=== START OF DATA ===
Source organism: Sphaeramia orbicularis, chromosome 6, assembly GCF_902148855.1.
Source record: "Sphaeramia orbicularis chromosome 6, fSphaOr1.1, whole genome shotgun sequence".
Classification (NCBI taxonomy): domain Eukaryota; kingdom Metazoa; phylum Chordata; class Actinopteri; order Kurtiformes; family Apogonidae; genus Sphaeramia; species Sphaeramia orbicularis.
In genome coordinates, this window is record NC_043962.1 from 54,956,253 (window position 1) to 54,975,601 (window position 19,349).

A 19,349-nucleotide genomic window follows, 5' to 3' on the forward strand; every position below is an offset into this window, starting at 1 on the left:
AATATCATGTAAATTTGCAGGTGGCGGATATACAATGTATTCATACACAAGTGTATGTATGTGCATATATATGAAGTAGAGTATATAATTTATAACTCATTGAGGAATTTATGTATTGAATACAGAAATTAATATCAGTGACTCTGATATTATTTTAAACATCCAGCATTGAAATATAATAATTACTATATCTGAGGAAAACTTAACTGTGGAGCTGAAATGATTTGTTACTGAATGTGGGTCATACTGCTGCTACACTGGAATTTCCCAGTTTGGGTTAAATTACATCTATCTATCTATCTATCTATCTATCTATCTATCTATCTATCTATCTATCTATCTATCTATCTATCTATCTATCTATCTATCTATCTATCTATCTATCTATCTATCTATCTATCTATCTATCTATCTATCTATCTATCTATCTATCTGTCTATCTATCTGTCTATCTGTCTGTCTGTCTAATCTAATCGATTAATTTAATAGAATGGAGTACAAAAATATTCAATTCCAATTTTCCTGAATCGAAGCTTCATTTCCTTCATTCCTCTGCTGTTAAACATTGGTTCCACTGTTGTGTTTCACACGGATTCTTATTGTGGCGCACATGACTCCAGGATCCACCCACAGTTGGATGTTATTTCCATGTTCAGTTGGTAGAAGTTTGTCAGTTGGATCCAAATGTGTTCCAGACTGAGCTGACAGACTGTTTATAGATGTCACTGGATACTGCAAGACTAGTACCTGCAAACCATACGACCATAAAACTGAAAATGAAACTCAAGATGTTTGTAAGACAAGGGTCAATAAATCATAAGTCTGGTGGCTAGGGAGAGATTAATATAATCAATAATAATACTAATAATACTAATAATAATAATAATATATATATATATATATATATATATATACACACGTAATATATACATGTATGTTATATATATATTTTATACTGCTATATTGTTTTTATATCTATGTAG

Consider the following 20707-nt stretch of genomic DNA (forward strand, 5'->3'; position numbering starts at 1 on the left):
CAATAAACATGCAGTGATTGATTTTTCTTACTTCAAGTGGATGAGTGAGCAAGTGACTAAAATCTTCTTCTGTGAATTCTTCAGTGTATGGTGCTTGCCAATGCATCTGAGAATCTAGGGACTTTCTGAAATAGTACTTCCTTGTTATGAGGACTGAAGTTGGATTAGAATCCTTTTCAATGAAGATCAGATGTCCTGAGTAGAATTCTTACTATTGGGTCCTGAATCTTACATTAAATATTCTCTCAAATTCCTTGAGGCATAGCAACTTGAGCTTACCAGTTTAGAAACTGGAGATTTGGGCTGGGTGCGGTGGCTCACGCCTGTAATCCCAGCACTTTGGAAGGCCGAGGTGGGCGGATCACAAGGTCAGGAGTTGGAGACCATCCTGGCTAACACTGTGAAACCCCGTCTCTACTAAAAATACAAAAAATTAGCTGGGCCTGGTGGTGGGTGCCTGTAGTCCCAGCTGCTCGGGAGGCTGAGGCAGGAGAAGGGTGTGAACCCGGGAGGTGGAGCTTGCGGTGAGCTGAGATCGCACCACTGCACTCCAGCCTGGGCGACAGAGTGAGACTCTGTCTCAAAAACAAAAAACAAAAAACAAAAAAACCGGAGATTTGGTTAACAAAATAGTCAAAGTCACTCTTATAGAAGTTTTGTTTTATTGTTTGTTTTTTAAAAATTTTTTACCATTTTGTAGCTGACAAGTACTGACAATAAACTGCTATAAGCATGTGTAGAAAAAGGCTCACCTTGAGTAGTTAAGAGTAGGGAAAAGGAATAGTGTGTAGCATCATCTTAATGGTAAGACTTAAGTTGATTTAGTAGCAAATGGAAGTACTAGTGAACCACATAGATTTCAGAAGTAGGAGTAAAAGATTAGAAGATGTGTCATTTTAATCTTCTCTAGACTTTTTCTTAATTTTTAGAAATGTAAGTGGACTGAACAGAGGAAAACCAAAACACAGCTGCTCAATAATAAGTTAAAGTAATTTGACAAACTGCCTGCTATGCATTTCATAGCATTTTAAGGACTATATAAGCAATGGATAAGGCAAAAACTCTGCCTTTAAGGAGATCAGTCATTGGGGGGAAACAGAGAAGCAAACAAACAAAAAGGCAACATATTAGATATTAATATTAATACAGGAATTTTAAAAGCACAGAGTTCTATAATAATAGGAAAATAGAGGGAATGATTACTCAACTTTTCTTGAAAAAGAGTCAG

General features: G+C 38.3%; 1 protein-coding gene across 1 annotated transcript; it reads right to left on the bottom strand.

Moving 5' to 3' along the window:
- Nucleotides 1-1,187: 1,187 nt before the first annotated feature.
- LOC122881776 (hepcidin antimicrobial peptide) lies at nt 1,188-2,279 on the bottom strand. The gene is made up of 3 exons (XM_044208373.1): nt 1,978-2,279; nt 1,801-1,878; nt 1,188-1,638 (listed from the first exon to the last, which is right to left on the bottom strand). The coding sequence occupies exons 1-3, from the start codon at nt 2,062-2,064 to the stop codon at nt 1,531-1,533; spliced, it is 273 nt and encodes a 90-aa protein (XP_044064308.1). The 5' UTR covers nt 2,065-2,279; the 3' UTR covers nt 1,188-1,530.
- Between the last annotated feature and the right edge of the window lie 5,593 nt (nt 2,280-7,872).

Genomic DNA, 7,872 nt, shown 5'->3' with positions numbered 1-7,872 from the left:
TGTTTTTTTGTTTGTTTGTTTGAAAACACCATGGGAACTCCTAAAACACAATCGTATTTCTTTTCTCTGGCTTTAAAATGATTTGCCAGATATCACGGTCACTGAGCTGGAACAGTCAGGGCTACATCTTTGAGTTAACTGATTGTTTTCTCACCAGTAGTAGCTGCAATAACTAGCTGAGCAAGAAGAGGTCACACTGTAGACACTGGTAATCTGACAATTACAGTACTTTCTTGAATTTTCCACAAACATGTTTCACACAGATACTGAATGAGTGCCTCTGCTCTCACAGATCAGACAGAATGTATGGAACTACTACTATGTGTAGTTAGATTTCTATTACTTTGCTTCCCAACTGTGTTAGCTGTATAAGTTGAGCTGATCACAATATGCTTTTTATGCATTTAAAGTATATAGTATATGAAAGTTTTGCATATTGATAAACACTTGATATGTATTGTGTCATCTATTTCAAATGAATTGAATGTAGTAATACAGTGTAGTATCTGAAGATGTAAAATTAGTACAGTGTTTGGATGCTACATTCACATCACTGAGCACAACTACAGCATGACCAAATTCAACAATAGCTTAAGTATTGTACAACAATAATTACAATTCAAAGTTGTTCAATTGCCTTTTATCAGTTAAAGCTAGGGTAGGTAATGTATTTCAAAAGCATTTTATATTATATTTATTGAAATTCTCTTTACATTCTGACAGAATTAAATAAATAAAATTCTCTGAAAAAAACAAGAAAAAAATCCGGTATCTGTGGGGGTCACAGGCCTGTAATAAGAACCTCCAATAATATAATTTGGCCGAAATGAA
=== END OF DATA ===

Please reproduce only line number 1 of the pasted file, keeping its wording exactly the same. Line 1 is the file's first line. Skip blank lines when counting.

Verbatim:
Source organism: Sphaeramia orbicularis, chromosome 6, assembly GCF_902148855.1.